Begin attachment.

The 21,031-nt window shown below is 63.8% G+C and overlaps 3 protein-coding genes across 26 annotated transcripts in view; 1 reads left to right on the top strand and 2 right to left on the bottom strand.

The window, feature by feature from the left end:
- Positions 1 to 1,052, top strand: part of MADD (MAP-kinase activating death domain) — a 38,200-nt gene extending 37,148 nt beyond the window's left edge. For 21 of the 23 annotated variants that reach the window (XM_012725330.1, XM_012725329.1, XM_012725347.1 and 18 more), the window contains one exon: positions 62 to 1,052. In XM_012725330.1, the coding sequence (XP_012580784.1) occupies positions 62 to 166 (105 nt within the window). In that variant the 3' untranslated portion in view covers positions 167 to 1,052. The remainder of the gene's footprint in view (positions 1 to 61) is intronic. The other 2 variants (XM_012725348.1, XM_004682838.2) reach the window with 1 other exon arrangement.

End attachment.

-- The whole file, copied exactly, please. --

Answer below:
The 21,031-nt window shown below is 63.8% G+C and overlaps 3 protein-coding genes across 26 annotated transcripts in view; 1 reads left to right on the top strand and 2 right to left on the bottom strand.

The window, feature by feature from the left end:
- Positions 1 to 1,052, top strand: part of MADD (MAP-kinase activating death domain) — a 38,200-nt gene extending 37,148 nt beyond the window's left edge. For 21 of the 23 annotated variants that reach the window (XM_012725330.1, XM_012725329.1, XM_012725347.1 and 18 more), the window contains one exon: positions 62 to 1,052. In XM_012725330.1, the coding sequence (XP_012580784.1) occupies positions 62 to 166 (105 nt within the window). In that variant the 3' untranslated portion in view covers positions 167 to 1,052. The remainder of the gene's footprint in view (positions 1 to 61) is intronic. The other 2 variants (XM_012725348.1, XM_004682838.2) reach the window with 1 other exon arrangement.